Phann is a 40-year-old garment worker living in Phnom Penh with her husband, a security guard. Their rented room is typical for a garment worker—encased by concrete walls and covered by a tin roof with one bathroom and no kitchen. Since Microfinance Opportunities (MFO) began interviewing her in July, Phann has reported working long hours, making products for major clothing brands. She has worked 61 hours a week on average, including three weeks when she worked more than 70 hours, well above the 60-hour week maximum mandated by Cambodian law. Despite her illegal hours, she is paid 66 cents an hour according to our data, falling just short of the legal minimum wage of 67 cents per hour.
Phann, like the other 180 women participating in MFO’s Garment Worker Diaries in Cambodia, is hoping that 2017 will bring new money as the Government of Cambodia has mandated that factory owners increase the minimum wage from 67 cents to 73 cents per hour, equivalent to an increase from $140 to $153 per month .
Most of our diarists are positioned to receive that increase—approximately 68 percent report earning the minimum wage, if not higher. The other 32 percent of workers stand to be disappointed, according to a preliminary analysis of the data. They earn only 57 cents an hour on average, so far below the minimum wage that an almost 30 percent increase in their wages is unlikely.
Not only are they receiving less than the minimum wage, but the ways in which their earnings are calculated are often opaque, and their payment schedules are inconsistent. For instance, Mao—a 28-year-old garment worker living in Phnom Penh—received checks showing that she earned the minimum wage. During our first interview, she reported that the factory paid her $140, but she could not tell us how many hours she worked during the pay period. At that moment, we were hopeful she would be one of the garment workers who received fair wages for her work. Her next check was for $137.50, but she worked 250 hours during the pay period which equates to only 55 cents an hour. She fared better on her next paycheck, earning 68 cents an hour for 227 hours of work. However, by the time she received her fourth check, any pretense that she was receiving fair wages had disappeared. She earned $90 for 200 hours of labor, equal to 45 cents an hour.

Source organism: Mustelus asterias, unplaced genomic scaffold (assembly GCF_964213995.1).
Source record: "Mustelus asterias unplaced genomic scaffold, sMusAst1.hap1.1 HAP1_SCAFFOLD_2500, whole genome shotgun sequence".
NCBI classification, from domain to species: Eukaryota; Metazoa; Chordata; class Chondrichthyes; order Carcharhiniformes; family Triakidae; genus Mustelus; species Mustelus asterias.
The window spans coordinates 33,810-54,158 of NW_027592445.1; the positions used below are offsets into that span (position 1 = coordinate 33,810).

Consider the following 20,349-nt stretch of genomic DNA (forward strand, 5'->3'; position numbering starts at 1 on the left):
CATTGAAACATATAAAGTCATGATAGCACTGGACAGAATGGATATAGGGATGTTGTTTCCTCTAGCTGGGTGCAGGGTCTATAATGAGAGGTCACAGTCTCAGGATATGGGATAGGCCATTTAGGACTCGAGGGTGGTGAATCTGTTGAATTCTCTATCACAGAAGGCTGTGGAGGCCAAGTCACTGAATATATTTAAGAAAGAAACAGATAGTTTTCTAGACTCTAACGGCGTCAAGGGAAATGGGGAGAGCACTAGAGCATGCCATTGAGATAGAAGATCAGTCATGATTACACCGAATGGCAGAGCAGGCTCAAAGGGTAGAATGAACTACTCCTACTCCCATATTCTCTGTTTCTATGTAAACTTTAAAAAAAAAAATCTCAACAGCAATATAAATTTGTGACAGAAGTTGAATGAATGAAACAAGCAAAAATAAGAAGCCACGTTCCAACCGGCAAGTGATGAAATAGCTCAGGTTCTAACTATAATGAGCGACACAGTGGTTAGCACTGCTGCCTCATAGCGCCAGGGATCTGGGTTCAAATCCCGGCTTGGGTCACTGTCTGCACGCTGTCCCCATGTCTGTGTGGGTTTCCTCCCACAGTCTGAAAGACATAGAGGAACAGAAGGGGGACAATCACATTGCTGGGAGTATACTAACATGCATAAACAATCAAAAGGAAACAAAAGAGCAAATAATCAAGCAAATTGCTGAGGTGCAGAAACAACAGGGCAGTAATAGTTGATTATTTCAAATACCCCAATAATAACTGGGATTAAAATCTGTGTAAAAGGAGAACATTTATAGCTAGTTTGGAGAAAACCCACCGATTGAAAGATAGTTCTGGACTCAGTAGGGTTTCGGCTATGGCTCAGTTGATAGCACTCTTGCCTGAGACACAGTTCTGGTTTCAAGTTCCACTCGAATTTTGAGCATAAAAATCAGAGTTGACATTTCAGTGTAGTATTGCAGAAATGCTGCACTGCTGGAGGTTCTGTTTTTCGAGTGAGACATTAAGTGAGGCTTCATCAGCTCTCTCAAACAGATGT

At least Mao’s employer paid her. Chen, who works in another factory in Phnom Penh, worked 194 hours but was never paid as her employer absconded. She and her colleagues did everything possible to stop him: they attempted to block the exits to the factory to prevent his escape and sought a court order to detain him, or at least seize the assets of the factory, but those efforts proved unsuccessful. As of this writing, she has still not received any compensation for her work.
For women like Mao and Chen, and women like Phann who are paid fairly but work in excess of what is allowed by law, an increase in the minimum wage will not be enough to ensure their dignity. Brands and the Government of Cambodia must enforce the regulations that ensure fair wages and working conditions.
There has been slow progress in this regard, and a lack of transparency in the supply-chain makes evaluating the pace of progress difficult. Organizations like the Solidarity Center and Human Rights Watch are investigating working conditions to bring better transparency to the sector, but their main leverage point is to indict the reputation of the brands, a real but indirect threat to brands’ bottom lines. Consumers, with their ability to directly impact brands’ by altering their purchasing patterns, are the ultimate leverage point. For change to occur, you as consumers must demand transparency and fairness throughout the supply-chain.
To ensure dignity for these women, you must demand a fashion revolution.
 The legal minimum wage in Cambodia is $140 per month and is not typically reported as an hourly rate. The legal regular work week, before earning overtime, is 48 hours per week. For an average month, this equates to 67 cents per hour. The government has set the minimum wage in 2017 at $153, equal to 73 cents per hour.